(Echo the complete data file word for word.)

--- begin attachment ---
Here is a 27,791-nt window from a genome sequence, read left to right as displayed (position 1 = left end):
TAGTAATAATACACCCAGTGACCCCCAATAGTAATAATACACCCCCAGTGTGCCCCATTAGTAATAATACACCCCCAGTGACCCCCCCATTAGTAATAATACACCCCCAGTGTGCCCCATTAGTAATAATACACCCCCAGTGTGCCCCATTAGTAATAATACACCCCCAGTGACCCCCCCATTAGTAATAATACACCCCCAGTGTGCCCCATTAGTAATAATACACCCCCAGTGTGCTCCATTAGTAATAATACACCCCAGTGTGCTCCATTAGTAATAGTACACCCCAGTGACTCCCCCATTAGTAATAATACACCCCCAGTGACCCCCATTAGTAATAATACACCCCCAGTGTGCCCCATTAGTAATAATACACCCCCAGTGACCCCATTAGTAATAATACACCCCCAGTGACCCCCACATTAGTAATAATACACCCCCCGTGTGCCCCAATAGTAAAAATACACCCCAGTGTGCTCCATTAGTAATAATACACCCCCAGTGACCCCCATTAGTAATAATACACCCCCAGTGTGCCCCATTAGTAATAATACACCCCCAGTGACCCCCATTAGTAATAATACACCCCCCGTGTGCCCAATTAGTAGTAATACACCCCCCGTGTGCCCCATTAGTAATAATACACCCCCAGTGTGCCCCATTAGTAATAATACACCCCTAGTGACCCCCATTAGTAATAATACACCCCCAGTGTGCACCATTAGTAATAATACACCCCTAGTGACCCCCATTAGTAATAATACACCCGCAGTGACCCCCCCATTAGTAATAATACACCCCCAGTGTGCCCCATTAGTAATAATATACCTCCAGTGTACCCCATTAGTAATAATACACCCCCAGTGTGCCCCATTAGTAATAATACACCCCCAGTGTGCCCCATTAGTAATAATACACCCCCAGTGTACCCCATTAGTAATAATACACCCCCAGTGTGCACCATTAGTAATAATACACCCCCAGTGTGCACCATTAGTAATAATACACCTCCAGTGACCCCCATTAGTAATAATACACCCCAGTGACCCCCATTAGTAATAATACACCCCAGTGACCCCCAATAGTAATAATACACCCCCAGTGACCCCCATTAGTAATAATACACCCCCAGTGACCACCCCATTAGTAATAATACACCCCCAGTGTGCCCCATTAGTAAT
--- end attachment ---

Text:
Here is a 27,791-nt window from a genome sequence, read left to right as displayed (position 1 = left end):
TAGTAATAATACACCCAGTGACCCCCAATAGTAATAATACACCCCCAGTGTGCCCCATTAGTAATAATACACCCCCAGTGACCCCCCCATTAGTAATAATACACCCCCAGTGTGCCCCATTAGTAATAATACACCCCCAGTGTGCCCCATTAGTAATAATACACCCCCAGTGACCCCCCCATTAGTAATAATACACCCCCAGTGTGCCCCATTAGTAATAATACACCCCCAGTGTGCTCCATTAGTAATAATACACCCCAGTGTGCTCCATTAGTAATAGTACACCCCAGTGACTCCCCCATTAGTAATAATACACCCCCAGTGACCCCCATTAGTAATAATACACCCCCAGTGTGCCCCATTAGTAATAATACACCCCCAGTGACCCCATTAGTAATAATACACCCCCAGTGACCCCCACATTAGTAATAATACACCCCCCGTGTGCCCCAATAGTAAAAATACACCCCAGTGTGCTCCATTAGTAATAATACACCCCCAGTGACCCCCATTAGTAATAATACACCCCCAGTGTGCCCCATTAGTAATAATACACCCCCAGTGACCCCCATTAGTAATAATACACCCCCCGTGTGCCCAATTAGTAGTAATACACCCCCCGTGTGCCCCATTAGTAATAATACACCCCCAGTGTGCCCCATTAGTAATAATACACCCCTAGTGACCCCCATTAGTAATAATACACCCCCAGTGTGCACCATTAGTAATAATACACCCCTAGTGACCCCCATTAGTAATAATACACCCGCAGTGACCCCCCCATTAGTAATAATACACCCCCAGTGTGCCCCATTAGTAATAATATACCTCCAGTGTACCCCATTAGTAATAATACACCCCCAGTGTGCCCCATTAGTAATAATACACCCCCAGTGTGCCCCATTAGTAATAATACACCCCCAGTGTACCCCATTAGTAATAATACACCCCCAGTGTGCACCATTAGTAATAATACACCCCCAGTGTGCACCATTAGTAATAATACACCTCCAGTGACCCCCATTAGTAATAATACACCCCAGTGACCCCCATTAGTAATAATACACCCCAGTGACCCCCAATAGTAATAATACACCCCCAGTGACCCCCATTAGTAATAATACACCCCCAGTGACCACCCCATTAGTAATAATACACCCCCAGTGTGCCCCATTAGTAAT